Suddenly he looked up to meet my eyes.


“The Thompson’s were good people,” he said firmly, and then seemed to reconsider. “Well, maybe not the son. He’s caused a lot of trouble over the years, most of it to himself and that wife and daughter of his,” he said, shaking his head.


“Thank you for your time, Mr. Norris,” Tom said as they left the house.


When they were in the car, Josie leaned her head back and closed her eyes. “I think that we need to go back to Melissa’s house. We’re not getting anywhere with these suspects.”


“It’s as good an idea as any,” Tom replied.


The moment we pulled into Melissa’s driveway, a woman and her daughter from across the street came hurrying out towards us. Josie recognized them as Mrs. Danvers and her daughter, Lizzie.


“Excuse me, but Lizzie has something important she needs to tell you,” Mrs. Danvers nodded at her daughter in encouragement.


Lizzie swallowed nervously. “I was home sick from school today, and I saw Rebecca Thompson go into the house around the time Mrs. Thompson was killed.”


“Did you see anyone else enter or leave the house?”


“No, just her. I was watching T.V. in the living room, and our window has a good view of Mrs. Thompson’s house. I would have seen someone else,” Lizzie said, gaining more confidence the more she spoke.


“Thank you for telling us, Lizzie. You’ve been a big help,” Josie told the girl, and then she and Tom hurried back towards the car.


They drove to Sam and Rebecca’s house as fast as they could with the roads covered in snow, and hoped that Rebecca would be at home.


Both Sam’s truck and Rebecca’s cars were in the driveway when they got there, and when they knocked on the door, Rebecca answered. She was quiet for a moment before she shouted to Sam.


“The officers are here to talk to you again, Sam!” She shouted, stepping aside to let Josie and Tom inside the house. The furniture was old and shabby, but everything was meticulously clean.


“Sam will be out here in just a moment. He was trying to take a nap,” she explained, not meeting their eyes. “Can I get you two anything to drink?” Rebecca stepped towards the fridge.


“Actually, Mrs. Thompson, we want to speak to you.”


Rebecca stopped moving, her back to them, and Sam chose that moment to enter the room.


“What do you want to talk to her for? You think she’s going to tell you that I did it?” Sam crossed his arms.  “I told you that you should talk to David Norris.”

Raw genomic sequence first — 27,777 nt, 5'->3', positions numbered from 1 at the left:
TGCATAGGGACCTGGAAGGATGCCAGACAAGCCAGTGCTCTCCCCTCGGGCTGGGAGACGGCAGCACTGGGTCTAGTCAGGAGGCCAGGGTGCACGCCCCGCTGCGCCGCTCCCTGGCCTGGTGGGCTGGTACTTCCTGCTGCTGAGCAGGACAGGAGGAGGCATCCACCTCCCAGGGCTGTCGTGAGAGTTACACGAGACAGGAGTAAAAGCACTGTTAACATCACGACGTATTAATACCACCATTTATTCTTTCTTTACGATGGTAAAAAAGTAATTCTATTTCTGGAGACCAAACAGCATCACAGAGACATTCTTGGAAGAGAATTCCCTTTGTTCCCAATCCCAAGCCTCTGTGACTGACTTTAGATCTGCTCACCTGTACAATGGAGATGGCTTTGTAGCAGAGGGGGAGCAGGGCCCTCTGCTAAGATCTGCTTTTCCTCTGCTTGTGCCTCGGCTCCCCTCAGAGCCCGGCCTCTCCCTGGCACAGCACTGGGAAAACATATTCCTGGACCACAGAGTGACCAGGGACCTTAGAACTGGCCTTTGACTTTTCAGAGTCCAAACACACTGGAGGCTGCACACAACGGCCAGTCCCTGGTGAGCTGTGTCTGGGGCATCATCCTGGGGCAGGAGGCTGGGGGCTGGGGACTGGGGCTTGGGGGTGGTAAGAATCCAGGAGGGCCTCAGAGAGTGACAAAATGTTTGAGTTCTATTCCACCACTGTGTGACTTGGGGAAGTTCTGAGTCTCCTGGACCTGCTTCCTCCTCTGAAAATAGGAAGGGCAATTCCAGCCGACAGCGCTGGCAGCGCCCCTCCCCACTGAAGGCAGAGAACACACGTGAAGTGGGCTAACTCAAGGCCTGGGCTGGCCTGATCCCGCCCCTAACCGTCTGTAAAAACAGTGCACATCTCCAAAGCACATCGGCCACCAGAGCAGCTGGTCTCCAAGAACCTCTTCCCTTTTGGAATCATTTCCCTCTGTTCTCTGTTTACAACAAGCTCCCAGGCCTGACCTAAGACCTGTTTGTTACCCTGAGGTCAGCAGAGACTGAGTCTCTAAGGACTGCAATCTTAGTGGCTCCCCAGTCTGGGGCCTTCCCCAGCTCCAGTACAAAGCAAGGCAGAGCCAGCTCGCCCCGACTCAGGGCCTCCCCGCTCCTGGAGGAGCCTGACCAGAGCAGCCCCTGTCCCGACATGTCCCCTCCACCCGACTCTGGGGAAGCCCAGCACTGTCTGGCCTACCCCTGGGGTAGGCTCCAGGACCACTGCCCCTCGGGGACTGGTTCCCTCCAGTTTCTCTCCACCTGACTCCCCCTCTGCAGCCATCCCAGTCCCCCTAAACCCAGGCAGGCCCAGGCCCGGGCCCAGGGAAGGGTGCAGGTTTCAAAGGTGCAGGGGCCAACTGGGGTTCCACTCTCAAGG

“We did talk to Mr. Norris, Sam. And we spoke to the Danvers family across the street from your mother. Their daughter was home sick from school today, and she said that she saw your wife enter the home at the time of the murder.”


Sam’s arms fell to his sides and he turned to stare at his wife. “Is that true?”


Rebecca’s shoulders were hunched and her arms were wrapped around herself. “Yes, it’s true.” She spoke quietly, still not turning around to look at anyone.


“Did you kill Melissa?” Josie asked, and Rebecca’s breaths turned shaky.


“I tried to tell her how bad Sam’s problem was, every time I saw her without him. But she wouldn’t listen,” she said, turning around to look at them. Her face was pale, and there was a desperate look in her eyes.
“You killed her?” Sam choked out the words, staring at Rebecca in horror.


Rebecca nodded, tears starting to fall from her eyes. “I did it for Emma. You always waste your paychecks on gambling, and mine are never enough. Emma deserves to be able to wear good clothes, and to always have the water at her house work. If we had that life insurance money, then I would have been able to take care of her properly. Your mother just would never listen to me. She was happy pretending that you’re perfect,” Rebecca bit out. Her hands were shaking.


“Rebecca Thompson, you have the right to remain silent,” Tom started to read Rebecca her rights, and Sam started shouting at her, his face turning red with anger.


Josie looked at Emma, who had come out of her room to see what was going on. Her eyes were wide with fear, darting between her mother and her father. She would have to end up going to live with her aunt, as it was obvious Sam couldn’t take care of her with his gambling addiction.


She followed Tom and Rebecca out of the house, not able to feel any of the happiness she thought would come with solving her first murder case. All she could feel was frustration and sadness.


Across the street, a tall Christmas tree could be seen through the window. It was lit up with lights of every color, and further in the house a family of four could be seen sitting down to dinner. It was then that Josie remembered that next week was Christmas, and looked back into the house.


Sam stood in the doorway, his angry eyes locked on Rebecca, and just behind him was Emma. Her eyes were locked on the window across the street.